Roy Devyn Marble
scored 26 points and paced Iowa's dominant win over Michigan. (Charlie Neibergall/AP)
The difference between Iowa being a good team and a legitimate Final Four contender shone through in January losses to Wisconsin, Michigan and Michigan State. The Hawkeyes’ combined margin of defeat in those games was 14 points. Iowa was playing good basketball. Its efficiency profile – top 10 offense, top 35 defense – indicated as much. But it wasn’t getting the wins it needed for validation.
A 10-point win at Ohio State on January 12 looked good at the time, but the Buckeyes got revenge this week by beating Iowa on its own floor. Doubts began to creep in. Skeptics ignored the numbers.
Iowa’s good, but it’s not winning! Who cares about its Kenpom ranking?
The Hawkeyes’ 85-67 win Saturday over Michigan should keep those criticisms at bay, at least until the next time Iowa plays.
The Hawkeyes beat the Wolverines in a way no other team has all season. Their offense was overwhelming, their defense swarming. They beat Michigan to loose balls and, with a frenzied Carver-Hawkeye Arena crowd at their backs, built up so much momentum in the second half, it almost seemed impossible that the Wolverines could make a comeback.
They didn’t. The final score, 85-67, indicates the extent of the beatdown Michigan absorbed. This game indicates Iowa's well-rounded strength, not Michigan’s apparent regression. The Hawkeyes were disjointed on offense, and more permissive than usual on defense, in their 10-point loss to Ohio State on Tuesday. They looked re-energized against the Wolverines, like the team tempo-free enthusiasts often mention among the nation’s best.
Senior guard Roy Devyn Marble scored 26 points, sophomore point guard Mike Gessell put up 10 points and eight assists and junior forward Aaron White added eight points and 11 rebounds. Michigan got 22 points from sophomore guard Caris LeVert and 19 from freshman guard Zak Irvin off the bench, but three starters (senior forward Jordan Morgan, sophomore forward Glenn Robinson III and freshman point guard Derrick Walton Jr.) combined for just seven points.
It will take more than this win for Iowa, now alone in third place with a 7-4 conference record, to convince people it is capable of making a deep run in the NCAA Tournament. One triumph does not outweigh the spate of close losses that came before it. But if Iowa can use Saturday’s performance as a launching pad for a strong finish to the regular season, there will be no doubt about what it’s capable of come selection Sunday.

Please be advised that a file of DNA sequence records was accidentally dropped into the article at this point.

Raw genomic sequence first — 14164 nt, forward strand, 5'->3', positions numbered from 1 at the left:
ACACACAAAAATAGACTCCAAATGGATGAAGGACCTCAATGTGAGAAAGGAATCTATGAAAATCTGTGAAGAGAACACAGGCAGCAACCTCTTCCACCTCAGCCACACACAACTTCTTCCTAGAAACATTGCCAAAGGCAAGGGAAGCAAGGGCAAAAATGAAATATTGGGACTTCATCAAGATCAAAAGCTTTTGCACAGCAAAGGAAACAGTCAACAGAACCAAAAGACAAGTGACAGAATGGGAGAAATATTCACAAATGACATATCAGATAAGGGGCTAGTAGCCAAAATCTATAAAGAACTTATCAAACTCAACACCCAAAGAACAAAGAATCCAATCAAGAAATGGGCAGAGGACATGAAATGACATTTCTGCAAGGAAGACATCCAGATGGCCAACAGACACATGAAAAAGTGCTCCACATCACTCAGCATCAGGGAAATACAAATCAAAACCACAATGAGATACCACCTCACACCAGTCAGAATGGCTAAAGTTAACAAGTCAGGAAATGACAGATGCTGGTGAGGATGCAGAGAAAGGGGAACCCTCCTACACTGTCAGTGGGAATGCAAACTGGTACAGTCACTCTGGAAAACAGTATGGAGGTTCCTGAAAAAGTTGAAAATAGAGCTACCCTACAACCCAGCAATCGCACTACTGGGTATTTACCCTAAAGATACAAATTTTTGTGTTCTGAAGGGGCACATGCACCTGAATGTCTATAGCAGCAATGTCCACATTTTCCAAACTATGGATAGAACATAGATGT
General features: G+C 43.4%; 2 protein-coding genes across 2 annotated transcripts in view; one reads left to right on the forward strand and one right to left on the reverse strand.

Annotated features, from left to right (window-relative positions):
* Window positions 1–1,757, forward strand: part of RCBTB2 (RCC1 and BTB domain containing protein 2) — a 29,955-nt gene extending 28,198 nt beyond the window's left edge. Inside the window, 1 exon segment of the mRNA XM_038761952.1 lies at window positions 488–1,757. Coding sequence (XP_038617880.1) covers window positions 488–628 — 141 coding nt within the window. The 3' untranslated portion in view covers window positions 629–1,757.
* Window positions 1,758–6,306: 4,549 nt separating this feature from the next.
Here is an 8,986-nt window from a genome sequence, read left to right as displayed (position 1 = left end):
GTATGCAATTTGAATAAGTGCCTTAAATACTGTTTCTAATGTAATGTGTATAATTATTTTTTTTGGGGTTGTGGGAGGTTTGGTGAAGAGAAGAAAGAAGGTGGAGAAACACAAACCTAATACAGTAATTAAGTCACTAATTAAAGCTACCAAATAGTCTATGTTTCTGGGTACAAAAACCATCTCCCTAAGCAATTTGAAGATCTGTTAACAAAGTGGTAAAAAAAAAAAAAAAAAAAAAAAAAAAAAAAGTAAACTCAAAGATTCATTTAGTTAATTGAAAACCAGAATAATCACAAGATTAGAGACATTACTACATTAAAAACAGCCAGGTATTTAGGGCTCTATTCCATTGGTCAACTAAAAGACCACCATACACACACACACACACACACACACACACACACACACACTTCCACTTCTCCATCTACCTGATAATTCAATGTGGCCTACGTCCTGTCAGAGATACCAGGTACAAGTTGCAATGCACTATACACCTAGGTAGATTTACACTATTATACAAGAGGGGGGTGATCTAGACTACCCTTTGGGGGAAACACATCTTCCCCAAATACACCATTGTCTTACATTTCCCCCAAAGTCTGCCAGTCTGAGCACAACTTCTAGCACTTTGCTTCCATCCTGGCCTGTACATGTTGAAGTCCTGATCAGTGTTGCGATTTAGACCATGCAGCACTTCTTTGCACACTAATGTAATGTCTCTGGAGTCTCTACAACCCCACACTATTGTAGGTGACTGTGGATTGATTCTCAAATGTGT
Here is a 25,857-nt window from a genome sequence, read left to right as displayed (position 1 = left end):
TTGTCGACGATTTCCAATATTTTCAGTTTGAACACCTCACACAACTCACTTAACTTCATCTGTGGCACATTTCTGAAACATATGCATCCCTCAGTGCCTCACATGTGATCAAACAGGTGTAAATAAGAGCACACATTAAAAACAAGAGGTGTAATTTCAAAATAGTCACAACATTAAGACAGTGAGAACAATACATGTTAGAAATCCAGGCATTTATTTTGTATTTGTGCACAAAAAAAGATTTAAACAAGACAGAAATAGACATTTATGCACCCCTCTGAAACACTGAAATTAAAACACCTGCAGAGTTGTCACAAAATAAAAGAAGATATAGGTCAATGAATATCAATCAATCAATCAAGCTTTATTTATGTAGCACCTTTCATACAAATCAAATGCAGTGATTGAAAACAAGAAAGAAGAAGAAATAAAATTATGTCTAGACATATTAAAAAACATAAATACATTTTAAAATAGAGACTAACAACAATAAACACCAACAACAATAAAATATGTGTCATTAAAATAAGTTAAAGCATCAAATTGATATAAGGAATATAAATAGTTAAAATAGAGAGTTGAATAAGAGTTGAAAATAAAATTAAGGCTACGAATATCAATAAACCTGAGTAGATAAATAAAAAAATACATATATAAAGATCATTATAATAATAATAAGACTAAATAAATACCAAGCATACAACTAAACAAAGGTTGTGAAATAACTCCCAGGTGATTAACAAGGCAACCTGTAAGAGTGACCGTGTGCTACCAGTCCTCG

Iowa will get a few more opportunities to prove itself in tough games. It hosts Wisconsin on Feb. 22, and plays at Minnesota on Feb. 25 and at Michigan State on March 6. A Feb. 18 game at Indiana won’t be easy, either. But the Hawkeyes are good enough to navigate their final seven games favorably. Saturday’s win showed why.
It also showed the Wolverines are not the indomitable offensive force their eight-game winning streak to open conference play suggested they were. In consecutive road trips to Indiana and Iowa, the Wolverines’ high-powered attack has not been able to overcome their defensive shortcomings. It scored 0.95 points per possession against the Hoosiers but yielded 1.15; scored 1.05 against the Hawkeyes but yielded 1.33. Big Ten player of the year candidate Nik Stauskas has looked mortal, scoring six points on 1-of-6 shooting against Indiana and 10 on 3-of-6 against Iowa. And the praise John Beilein received for his schematic wizardry – his ability to seemingly re-invent Michigan’s offense on the fly after it lost center Mitch McGary to injury – has ebbed.
The Wolverines will need to identify what hasn’t worked during their past two road games and make adjustments. On Saturday, Michigan seemed almost overwhelmed by Iowa’s offensive onslaught, and it couldn't manufacture enough offense to make up the difference. Much of the credit goes to Iowa, though this certainly wasn’t the Wolverines’ best effort.
Michigan has lost two of three, but it lost three of five in November and December, and followed that up by winning 10 straight games. Doing that against a Big Ten schedule is unlikely, but Michigan can play well enough over the next month to steady itself before the postseason. This is a brief funk Beilein should be able to help his team break out of.